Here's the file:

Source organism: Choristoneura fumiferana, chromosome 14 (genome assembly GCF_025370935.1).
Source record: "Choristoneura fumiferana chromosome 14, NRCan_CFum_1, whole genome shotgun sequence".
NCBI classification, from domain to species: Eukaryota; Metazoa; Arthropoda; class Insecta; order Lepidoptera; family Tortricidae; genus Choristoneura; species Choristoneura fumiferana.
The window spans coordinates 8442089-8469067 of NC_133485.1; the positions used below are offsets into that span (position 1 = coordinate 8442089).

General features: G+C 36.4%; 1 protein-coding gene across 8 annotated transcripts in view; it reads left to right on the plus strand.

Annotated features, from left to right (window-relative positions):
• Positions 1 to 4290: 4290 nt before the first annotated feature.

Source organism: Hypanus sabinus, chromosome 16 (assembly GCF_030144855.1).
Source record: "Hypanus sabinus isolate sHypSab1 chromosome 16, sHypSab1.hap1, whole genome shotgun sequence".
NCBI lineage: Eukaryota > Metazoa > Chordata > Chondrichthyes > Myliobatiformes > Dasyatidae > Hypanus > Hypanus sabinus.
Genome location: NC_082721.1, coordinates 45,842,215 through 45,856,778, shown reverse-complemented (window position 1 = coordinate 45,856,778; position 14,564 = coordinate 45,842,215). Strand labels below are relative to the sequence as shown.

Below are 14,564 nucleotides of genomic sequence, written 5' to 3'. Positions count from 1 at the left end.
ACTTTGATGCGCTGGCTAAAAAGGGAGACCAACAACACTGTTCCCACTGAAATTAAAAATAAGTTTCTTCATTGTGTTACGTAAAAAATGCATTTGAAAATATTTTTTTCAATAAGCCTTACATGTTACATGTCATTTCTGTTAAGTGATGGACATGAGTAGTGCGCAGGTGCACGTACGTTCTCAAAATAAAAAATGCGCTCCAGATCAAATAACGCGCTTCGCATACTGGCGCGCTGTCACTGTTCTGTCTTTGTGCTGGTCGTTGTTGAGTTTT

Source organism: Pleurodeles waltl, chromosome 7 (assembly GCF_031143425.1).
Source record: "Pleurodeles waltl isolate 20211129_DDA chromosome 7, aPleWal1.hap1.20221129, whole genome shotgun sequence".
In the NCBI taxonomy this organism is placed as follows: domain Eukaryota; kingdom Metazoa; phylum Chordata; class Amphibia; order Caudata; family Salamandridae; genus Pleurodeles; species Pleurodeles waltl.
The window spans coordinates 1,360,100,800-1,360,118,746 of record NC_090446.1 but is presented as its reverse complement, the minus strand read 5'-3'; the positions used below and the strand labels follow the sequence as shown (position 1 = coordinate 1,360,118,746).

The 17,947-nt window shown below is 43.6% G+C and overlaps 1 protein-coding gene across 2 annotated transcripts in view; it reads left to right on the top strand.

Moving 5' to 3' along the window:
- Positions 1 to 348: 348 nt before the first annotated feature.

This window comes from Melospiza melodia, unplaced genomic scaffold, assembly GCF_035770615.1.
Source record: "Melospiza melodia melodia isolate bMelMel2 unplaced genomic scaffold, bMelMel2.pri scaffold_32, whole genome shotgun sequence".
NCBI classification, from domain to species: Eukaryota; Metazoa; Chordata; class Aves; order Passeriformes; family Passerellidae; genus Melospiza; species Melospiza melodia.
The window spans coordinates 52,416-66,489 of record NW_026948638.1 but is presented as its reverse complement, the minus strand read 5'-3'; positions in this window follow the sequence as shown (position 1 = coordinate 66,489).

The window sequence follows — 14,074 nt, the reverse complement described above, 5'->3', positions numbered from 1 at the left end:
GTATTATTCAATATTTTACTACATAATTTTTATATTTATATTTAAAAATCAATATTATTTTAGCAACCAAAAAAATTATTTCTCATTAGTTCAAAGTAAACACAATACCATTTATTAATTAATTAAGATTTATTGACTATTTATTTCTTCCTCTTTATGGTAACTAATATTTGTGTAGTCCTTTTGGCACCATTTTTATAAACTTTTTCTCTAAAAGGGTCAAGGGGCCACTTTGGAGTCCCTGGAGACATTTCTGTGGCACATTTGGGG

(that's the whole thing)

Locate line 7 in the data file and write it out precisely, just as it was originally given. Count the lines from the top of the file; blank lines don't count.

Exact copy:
• Positions 1 to 4290: 4290 nt before the first annotated feature.